book by Flannery O’Connor
annotation by Aaron Gansky
O’Connor has long been one of my favorite writers. Just about everything of hers I’ve read, I’ve enjoyed. This collection of stories is no different, though I noticed a couple of things that I’d not noticed before—things that have altered my perception of her writing, and perhaps, lends credibility to some of my students’ complaints when we read her. In the process of writing this critique, I went back over the titles of her stories, all of which are brilliantly subtle (with the exception of “The River” and “A Circle in the Fire”). The rest work by distraction, but also serve to lend credence or importance to certain aspects of the story that might have been otherwise missed by a quick read-through. It points the reader to important details in the story, and allows them to conclude WHY the things are important without being hit over the head with her “theme baseball bat.” No one likes that. So she’s more subtle. She paints a picture and says, “here it is, make of it what you will.” And her stories all sound real. Her characters are deep, thanks in large part to the seamless narrative (juggling) movement between action and thought (can you tell I’ve been reading Stern?). Her characters walk, chew, spit, breath, and speak like real people, and we’re left with the sense that these are stories, not that we’ve heard, but that we’ve experienced. It’s like hearing a news story and saying, “I know that guy,” like the people we knew in Katrina and we hear their story on the news. Like the Southern California fires and we had the displaced families living in our homes, sleeping on our couches. By God, we KNOW these people.
But, and I hate to pull out criticism, but isn’t that what we’re supposed to do? I feel awkward saying anything negative about her work because she’s a literary hero of mine, someone I aspire to be like someday (except that I don’t plan on becoming a woman, not physically at least). Anyhow, looking over the titles of these stories made me realize something else. I’m glad I’ve read them, but I’m in no way eager to jump back into them. Why? The impression I’m left with at the end of each of her stories was, “That was great,” and “I’m so glad that’s over!” This has nothing to do with the tension of the stories (which she does an excellent job of building), but rather, the LENGTH of her stories. Maybe it’s because we live in an ADD society and our commercials are all 30 seconds long because that’s all the time and attention we want to give to any one thing. Maybe it’s because I just finished reading Sudden Fiction and What We Talk About When We Talk About Love. These collections are quick reads. With O’Connor, I found myself counting pages (okay, I do that with almost all stories, but there was a LOT of counting and not many stories). I guess, in short, I want to get down to it. In “A Good Man is Hard to Find” we get a family traveling for pages and pages. There’s tension in the family, yes, but not much. Then, the build up is paid off in the final few pages. The stakes are raised to life-and-death. A beautiful ending, masterfully crafted, and I realized all those pages were necessary to set everything up. But then, inevitably, I ask, “Really?” Many of the stories didn’t need such a big build up. The pay offs (endings) were always spectacular, but I wondered if they’d have been better received by me if she’d gotten to them quicker. I’m thinking especially of “The Artificial Nigger” here, where she goes on for about six pages getting her two characters into the city where they get lost. Can’t we just start with them lost and flash back a bit?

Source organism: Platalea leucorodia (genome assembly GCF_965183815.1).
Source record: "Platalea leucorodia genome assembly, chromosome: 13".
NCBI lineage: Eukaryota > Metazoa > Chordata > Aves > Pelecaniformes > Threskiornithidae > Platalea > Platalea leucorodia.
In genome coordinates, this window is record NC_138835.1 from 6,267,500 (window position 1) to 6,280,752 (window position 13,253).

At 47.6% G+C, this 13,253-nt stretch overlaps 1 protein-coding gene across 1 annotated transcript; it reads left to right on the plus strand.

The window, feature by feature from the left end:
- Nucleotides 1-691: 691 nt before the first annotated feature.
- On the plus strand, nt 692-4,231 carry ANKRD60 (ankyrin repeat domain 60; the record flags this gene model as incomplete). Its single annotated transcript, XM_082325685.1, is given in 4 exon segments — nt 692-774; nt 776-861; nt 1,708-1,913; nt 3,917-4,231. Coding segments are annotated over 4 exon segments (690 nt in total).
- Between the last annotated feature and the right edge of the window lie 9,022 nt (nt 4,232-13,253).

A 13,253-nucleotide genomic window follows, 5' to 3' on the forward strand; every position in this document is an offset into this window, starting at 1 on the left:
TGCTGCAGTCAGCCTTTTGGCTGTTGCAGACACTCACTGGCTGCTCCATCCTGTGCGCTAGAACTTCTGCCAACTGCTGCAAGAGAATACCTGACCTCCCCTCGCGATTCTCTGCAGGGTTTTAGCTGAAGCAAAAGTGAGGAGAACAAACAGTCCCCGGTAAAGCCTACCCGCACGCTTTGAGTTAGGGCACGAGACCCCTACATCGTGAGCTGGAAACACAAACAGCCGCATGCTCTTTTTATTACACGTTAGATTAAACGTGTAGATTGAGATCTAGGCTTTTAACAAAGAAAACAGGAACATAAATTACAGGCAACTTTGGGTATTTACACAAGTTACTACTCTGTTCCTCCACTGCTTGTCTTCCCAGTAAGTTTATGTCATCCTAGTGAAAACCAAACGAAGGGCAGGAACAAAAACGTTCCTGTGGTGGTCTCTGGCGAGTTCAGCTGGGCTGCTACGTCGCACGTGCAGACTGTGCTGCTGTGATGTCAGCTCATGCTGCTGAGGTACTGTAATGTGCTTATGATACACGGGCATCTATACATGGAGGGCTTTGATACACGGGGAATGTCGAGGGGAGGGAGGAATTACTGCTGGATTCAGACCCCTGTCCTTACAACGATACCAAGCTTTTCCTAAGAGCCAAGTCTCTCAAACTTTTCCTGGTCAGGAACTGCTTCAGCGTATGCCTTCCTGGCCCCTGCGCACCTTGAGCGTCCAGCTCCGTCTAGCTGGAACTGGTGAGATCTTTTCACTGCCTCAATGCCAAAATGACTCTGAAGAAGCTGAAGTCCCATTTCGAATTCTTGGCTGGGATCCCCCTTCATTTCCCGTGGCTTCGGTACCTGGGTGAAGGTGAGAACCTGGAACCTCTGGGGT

Lastly, I wondered about the characters. There were no less than three stories in here where I never got a sense of who was whom until FAR too late in the story. “A Temple of the Holy Ghost” I’m still confused about. “The Artificial Nigger” took me three or four pages to get the characters and their relations right in my mind. “The River,” had something similar, especially since the protagonist goes by two names. Then, for whatever reason, some random guy shows up at the end and it gets pretty unclear who’s doing the action because of her use of pronouns (which “he?”—Bevel or Mr. Paradise?) And, lastly, she’s a tendency to use titles for names or character traits, etc. Mr. Head, Mr. Paradise, Mrs. Hopewell, Joy, etc. Not bad, per se, but maybe a little annoying at times.
Yes, I’m nit-picky. Yes, I feel bad for speaking ill of O’Connor. Yes, I know I’d be lucky to be half the writer she is. Still—this is what I noticed.